RBI Accords SRO Status to MFIN, Client Protection in India is Strengthened

> Posted by Hema Bansal and Pallavi Sen, the Smart Campaign and MFIN
[getty src=”186180761?et=XZ4z7486QYVB0rGJgiFO4g&sig=_YKhelFm4fwvYiopfWWXnUrwwOMG2HUgArB-0h_KVjE=” width=”620″ height=”464.48″]
On June 16th the Microfinance Institutions Network (MFIN) was officially recognized as the Self Regulatory Organization (SRO) for non-bank financial company (NBFC) microfinance institutions in India. With this, MFIN not only became the first network to attain such recognition in India, but also in Asia and perhaps in the world.

An SRO is an organization that has been authorized by a statutory regulator or a government agency to exercise control and regulation on its behalf over certain aspects of an industry. Established in 2009, MFIN is an association of NBFC-MFIs acting as their primary representative body. As an SRO, MFIN will essentially support the RBI in ensuring compliance to regulatory prescriptions and the Industry Code of Conduct.

Subsequent to the Andhra Pradesh crisis, the RBI had instituted a subcommittee of the Central Board of the Reserve Bank under the chairmanship of Shri Y. H. Malegam to study issues and concerns in the microfinance sector in India. The committee submitted its report in January 2011, thereby providing concrete recommendations and guidelines for the creation and recognition of microfinance NBFCs in India. Except for setting in place an SRO, all the other recommendations of the committee were implemented by the RBI in 2012. These other guidelines included establishing a credit bureau, the Guidelines on Fair Practices Code for NBFCs, and additional guidelines on loan size, target clientele, interest rates, transparency, collection practices, and multiple lending. With MFIN recognized as an SRO, the RBI is now implementing the last remaining Malegam Committee recommendation.

As MFIN assumes the industry SRO role, it will not only be tasked with monitoring the sector on the RBI issued guidelines, it will also be required to take up research and training responsibilities and handle submission of MFI financials to the RBI. The SRO will also act as a sounding board for the RBI, providing policy inputs to the central bank, and as a vehicle to conduct investigations into areas of concern identified by the RBI and report violations. The framework and processes for effectively performing all these functions are being put in place.

Since its inception in 2009 MFIN has been acting as the unofficial SRO for the industry. The formal recognition by the RBI converts a de-facto reality to a de-jure position and supports a healthy balance between the regulatory and developmental needs of the industry. MFIN has played a key role over the past few years in implementing the Industry Code of Conduct and in developing a full scale credit bureau ecosystem for the industry.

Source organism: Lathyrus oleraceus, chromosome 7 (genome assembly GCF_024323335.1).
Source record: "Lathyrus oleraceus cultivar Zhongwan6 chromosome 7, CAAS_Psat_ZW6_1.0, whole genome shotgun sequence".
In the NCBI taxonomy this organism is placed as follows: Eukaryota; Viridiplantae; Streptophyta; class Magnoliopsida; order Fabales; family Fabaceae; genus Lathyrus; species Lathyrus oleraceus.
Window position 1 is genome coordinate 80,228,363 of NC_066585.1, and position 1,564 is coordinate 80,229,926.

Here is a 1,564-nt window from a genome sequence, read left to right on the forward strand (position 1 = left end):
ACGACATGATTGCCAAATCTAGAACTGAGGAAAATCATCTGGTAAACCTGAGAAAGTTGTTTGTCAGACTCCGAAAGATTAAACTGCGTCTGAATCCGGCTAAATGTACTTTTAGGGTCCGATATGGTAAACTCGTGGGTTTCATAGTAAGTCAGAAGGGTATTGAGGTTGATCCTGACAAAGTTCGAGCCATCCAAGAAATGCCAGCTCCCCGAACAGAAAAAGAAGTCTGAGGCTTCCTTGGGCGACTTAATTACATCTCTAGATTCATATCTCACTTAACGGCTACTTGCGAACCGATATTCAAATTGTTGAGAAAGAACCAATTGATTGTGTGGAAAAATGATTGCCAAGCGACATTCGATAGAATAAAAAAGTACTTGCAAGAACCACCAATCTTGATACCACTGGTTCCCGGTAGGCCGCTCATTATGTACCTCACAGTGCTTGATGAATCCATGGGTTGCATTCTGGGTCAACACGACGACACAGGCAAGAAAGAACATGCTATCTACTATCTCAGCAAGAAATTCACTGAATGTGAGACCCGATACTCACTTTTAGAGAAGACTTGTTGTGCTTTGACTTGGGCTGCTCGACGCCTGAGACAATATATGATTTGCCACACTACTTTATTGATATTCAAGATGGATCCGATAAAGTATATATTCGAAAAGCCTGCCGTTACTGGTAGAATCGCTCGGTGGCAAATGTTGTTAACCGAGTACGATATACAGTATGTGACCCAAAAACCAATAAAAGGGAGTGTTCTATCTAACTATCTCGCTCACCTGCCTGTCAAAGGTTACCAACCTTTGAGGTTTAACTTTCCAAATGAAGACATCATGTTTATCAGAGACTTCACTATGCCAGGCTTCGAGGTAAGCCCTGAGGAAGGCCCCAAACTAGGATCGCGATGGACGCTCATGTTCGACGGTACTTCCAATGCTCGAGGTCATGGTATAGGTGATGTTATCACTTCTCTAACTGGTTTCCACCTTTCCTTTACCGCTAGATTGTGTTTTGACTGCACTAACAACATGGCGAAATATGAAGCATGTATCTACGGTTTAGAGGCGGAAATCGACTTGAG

MFIN’s current membership consists of 48 leading NBFC–MFIs in the country which in aggregate constitute over 80 percent of India’s microfinance industry in terms of client outreach. In effect, the SRO role of MFIN is an industry supported “public good,” focused on promoting responsible lending and client protection.

Commenting on the SRO framework, Alok Prasad, CEO of MFIN said, “In essence, ours is a supportive role. RBI as the apex financial services regulator is responsible for regulating the NBFC-MFIs. MFIN will be acting on behalf of the RBI and performing a given role, within well-defined parameters. An SRO framework is not only a leap of faith on the part of the RBI but practically an ‘experiment’ in regulatory architecture.”

Stating that MFIN’s SRO role is primarily focused on client protection and grievance redressal, Prasad said, “The surveillance exercised over members will substantially aid the process of customer empowerment.”

The Smart Campaign has been a long-standing partner of MFIN and has supported the network to ensure that the Client Protection Principles, which are integral to the Industry Code of Conduct, are adopted uniformly across the industry. The Campaign has also trained staff and leaders of MFIs in India and has carried out several Smart Assessments to help institutions upgrade their practices as needed and meet Smart Certification standards. In 2013, Indian NBFC-MFIs (and MFIN members) Ujjivan, Grameen Koota, and Swadhaar achieved Smart Certification. Going forward, the Campaign is committed to supporting MFIN in its new role. It will also explore specific areas wherein it can contribute its global knowledge and experience to enhance MFIN’s effectiveness as SRO.

Image credit: Bloomberg / Bloomberg / Getty Images

Have you read?

New RBI Governor Points to Inclusive Development for India

The Suitability Approach to Client Protection: Comments on the Mor Committee Report

RBI Committee Sets Goal of Universal Access to Financial Services by Jan. 1, 2016